A bond regime would be sufficiently versatile to include all these indicators, and more. It wouldn't even require people to agree on the - still questioned - thesis that the climate is actually changing or that, if it is changing, it's something for which we are responsible. It would, though, require clarity and honesty about what we want to achieve. Hmm, perhaps that's why it's gone nowhere in the 25 years or so it's been in the public arena. But all is not lost, yet. For more, see this page, and the links therefrom.

11 July 2015

Health: it's complicated

At lower levels of general health we have a good idea about what's needed: basic sanitation, inoculations, and education about hygiene, for starters. A benign government with funds can get things done. It gets a lot more complicated at the health levels prevailing in western countries. Here cause and effect are far more difficult to identify; there are huge numbers of, and possible interactions between, lifestyles and interventions that affect health. And these are changing constantly as our scientific knowledge grows. As well, lobbies are adept at influencing policy in their favour, often at the expense of the general health of the population. This is where an outcome-based approach can succeed where existing policy seems to have lost its way and is likely to be generating diminishing - even negative - returns.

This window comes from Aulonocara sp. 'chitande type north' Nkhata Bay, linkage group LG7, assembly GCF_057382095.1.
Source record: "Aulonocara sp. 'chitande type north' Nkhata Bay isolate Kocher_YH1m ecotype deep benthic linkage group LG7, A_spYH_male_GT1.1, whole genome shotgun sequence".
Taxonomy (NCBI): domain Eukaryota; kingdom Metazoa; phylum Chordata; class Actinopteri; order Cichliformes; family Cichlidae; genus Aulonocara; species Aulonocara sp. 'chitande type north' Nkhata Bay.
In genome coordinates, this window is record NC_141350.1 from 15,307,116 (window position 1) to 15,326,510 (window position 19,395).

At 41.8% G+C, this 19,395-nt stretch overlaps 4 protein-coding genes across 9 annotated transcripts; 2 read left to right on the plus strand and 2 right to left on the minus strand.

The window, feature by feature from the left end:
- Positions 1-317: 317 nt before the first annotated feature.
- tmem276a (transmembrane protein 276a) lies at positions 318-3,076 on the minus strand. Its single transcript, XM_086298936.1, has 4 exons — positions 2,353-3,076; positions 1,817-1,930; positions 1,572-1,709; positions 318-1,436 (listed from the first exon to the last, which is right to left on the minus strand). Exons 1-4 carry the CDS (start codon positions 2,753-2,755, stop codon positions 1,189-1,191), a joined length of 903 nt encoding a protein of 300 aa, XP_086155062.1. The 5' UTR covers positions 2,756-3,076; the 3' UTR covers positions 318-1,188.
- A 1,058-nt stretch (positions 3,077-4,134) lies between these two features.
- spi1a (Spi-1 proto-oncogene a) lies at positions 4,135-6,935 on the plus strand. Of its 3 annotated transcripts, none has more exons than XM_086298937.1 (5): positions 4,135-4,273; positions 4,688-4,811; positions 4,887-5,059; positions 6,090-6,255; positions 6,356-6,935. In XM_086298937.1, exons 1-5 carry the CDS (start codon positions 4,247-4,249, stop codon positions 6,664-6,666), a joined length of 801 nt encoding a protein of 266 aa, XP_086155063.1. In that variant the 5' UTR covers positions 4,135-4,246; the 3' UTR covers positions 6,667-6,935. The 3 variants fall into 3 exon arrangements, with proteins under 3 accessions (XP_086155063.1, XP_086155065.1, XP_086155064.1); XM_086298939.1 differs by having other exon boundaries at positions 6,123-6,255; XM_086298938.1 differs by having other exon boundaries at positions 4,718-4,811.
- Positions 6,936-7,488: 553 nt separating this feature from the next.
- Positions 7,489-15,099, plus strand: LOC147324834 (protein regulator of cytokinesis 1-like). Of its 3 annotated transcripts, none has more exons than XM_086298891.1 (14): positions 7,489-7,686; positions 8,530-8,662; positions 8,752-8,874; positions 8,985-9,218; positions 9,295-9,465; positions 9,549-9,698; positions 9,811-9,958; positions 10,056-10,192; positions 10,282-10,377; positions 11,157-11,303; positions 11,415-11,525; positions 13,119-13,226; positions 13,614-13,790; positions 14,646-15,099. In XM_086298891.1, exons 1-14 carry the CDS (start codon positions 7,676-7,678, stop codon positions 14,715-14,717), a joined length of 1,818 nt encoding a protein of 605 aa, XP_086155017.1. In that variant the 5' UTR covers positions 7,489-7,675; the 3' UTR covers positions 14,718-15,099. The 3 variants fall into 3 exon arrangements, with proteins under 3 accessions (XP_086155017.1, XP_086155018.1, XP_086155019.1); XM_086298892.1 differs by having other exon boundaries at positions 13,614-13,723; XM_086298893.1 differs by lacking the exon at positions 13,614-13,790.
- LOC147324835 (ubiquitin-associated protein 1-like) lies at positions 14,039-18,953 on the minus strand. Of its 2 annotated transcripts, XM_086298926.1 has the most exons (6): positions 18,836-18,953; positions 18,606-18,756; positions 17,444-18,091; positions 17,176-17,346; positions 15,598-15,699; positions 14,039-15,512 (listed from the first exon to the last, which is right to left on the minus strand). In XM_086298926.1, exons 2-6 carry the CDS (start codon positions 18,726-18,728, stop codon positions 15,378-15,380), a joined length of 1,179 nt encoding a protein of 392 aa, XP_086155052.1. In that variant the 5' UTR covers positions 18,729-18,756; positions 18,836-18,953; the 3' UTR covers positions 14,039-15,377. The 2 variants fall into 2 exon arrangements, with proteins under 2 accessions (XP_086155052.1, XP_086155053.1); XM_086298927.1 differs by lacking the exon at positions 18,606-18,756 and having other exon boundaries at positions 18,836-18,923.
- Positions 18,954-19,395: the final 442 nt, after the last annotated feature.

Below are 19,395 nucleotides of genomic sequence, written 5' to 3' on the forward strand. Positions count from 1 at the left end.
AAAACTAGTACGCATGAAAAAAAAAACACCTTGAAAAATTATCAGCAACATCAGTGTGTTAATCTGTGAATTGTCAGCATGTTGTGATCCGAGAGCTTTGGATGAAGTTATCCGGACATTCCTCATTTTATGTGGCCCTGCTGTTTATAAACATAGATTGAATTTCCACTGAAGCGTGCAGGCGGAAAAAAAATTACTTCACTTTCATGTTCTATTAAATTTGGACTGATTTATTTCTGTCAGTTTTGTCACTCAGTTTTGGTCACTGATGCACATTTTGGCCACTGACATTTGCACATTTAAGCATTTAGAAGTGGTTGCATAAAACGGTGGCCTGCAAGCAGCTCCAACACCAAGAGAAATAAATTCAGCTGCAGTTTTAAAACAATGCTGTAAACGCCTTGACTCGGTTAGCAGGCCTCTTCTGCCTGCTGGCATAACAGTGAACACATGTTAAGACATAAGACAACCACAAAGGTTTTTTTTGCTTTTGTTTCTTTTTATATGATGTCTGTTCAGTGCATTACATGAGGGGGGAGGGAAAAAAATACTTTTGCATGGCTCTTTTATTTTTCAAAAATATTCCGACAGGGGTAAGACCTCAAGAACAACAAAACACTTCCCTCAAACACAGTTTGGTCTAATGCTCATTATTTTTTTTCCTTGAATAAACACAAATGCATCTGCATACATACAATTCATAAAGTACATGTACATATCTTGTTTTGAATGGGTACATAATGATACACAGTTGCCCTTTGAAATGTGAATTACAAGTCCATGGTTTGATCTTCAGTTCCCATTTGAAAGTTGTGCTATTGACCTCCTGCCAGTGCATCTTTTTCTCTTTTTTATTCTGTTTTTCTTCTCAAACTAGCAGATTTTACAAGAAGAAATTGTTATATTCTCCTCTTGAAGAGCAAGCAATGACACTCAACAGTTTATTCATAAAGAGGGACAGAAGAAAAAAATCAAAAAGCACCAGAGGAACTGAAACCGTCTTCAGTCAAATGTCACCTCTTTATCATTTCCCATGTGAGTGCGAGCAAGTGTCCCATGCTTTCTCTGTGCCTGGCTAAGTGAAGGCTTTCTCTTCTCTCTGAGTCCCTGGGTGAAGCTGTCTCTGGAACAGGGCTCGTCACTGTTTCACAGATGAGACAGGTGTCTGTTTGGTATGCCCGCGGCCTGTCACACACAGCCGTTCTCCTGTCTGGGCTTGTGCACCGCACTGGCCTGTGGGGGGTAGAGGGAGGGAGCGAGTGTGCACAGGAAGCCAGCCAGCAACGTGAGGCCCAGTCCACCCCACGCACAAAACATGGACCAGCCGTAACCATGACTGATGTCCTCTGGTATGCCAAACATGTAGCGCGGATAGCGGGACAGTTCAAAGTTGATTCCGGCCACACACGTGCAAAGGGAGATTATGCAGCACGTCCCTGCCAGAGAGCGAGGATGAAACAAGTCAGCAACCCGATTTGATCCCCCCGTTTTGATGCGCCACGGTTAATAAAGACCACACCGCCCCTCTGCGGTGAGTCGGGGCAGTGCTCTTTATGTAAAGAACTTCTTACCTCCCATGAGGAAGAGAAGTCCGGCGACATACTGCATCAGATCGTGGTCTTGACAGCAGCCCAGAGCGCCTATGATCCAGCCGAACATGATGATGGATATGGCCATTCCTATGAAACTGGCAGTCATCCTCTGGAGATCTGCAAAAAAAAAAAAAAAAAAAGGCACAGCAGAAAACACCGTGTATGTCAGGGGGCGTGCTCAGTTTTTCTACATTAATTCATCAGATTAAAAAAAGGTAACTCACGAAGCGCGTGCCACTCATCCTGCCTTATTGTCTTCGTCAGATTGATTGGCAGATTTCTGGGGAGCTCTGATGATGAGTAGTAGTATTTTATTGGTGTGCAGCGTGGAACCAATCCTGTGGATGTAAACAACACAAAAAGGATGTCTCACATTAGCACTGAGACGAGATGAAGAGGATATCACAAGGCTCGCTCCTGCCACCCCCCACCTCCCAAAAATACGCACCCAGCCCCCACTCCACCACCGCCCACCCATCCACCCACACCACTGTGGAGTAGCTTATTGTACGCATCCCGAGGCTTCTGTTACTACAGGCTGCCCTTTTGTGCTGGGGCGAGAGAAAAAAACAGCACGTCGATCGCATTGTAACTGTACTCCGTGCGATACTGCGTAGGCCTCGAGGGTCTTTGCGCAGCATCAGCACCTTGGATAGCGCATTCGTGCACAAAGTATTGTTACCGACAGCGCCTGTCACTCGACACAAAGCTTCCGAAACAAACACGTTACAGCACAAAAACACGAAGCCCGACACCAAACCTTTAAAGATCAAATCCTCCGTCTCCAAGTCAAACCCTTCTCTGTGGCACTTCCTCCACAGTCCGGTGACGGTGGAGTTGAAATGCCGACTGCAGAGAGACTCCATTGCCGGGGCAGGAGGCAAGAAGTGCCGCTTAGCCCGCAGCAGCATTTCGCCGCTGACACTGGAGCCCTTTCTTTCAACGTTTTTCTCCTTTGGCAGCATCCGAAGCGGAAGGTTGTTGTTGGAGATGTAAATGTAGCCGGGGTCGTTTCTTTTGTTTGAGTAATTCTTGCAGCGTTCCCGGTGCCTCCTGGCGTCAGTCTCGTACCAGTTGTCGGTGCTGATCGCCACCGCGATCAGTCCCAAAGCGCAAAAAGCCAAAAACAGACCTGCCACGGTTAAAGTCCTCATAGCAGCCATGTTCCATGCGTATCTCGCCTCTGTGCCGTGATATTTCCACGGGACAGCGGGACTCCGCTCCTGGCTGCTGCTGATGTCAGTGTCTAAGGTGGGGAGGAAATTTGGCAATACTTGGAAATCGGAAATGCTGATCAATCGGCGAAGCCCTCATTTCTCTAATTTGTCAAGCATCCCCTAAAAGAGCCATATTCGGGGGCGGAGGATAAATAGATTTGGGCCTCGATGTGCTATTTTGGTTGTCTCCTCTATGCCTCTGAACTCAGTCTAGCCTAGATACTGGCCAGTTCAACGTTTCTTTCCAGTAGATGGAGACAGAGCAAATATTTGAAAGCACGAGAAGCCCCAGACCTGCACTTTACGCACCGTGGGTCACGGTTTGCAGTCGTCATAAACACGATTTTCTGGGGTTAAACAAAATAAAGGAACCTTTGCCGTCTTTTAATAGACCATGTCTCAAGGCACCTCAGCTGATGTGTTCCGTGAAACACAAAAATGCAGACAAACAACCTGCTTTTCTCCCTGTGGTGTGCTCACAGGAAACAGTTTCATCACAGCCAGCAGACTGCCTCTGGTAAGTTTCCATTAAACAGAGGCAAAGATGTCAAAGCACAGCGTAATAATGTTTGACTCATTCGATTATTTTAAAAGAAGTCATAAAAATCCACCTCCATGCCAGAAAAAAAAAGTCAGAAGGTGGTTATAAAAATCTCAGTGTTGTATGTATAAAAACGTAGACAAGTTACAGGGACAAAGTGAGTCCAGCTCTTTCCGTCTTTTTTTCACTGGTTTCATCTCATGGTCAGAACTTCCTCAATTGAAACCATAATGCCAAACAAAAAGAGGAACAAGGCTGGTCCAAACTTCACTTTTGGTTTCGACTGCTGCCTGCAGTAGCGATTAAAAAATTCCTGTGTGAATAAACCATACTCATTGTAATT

Jerome Burn, here, points out some of the flaws of evidence based medicine as practised in the rich countries. He quotes Dr David Unwin, a general practitioner in Liverpool, UK:
We had to balance evidence based medicine – you come with a problem; I give you a solution – with evidence based practise. That means drawing on my years of clinical experience, rather than just relying on guidelines, and applying it to patient’s own experience. They are the expert on their lives, what they need and what works for them. Without taking that into account you are not going to change anything.
Mr Burn continues:

Even if charities or the government dug deep into their pockets and began to run many more RCT’s [Randomised Control Trials] on lifestyle changes, they are the wrong tool to use. The lifestyle approach we need to integrate much more effectively into medicine doesn’t involve just changing one thing – drug or no drug – it involves doing lots of things at once – for example: different diets and more exercise combined with psychological techniques such as stress reduction. RCTs have difficulties with such multiple interventions. Yet when they are tested they often turn out more effective than drugs.
The existing rich countries' healthcare systems don't encourage the approach that Dr Unwin and Mr Burn are advocating. What's more, they cannot do so. Drug companies' priority is to deliver returns to shareholders. One way of doing this is to influence government, which could not anyway gather, collate and exploit the data necessary to optimise the general health of the population.

Outcome-based policy, and Social Policy Bonds in particular, could be the answer. Improving rich countries' health is complicated and long term in nature. Existing policy isn't working very well. Broad metrics for physical health are fairly well established and robust. A gradual transition in the rich countries to a Social Policy Bond regime would reward efficient existing approaches and channel our limited funding into the most promising new ones. For more, see my essay on Health Bonds.

30 June 2015

Scary

 Max Fisher concludes his long piece, How World War III Became Possible: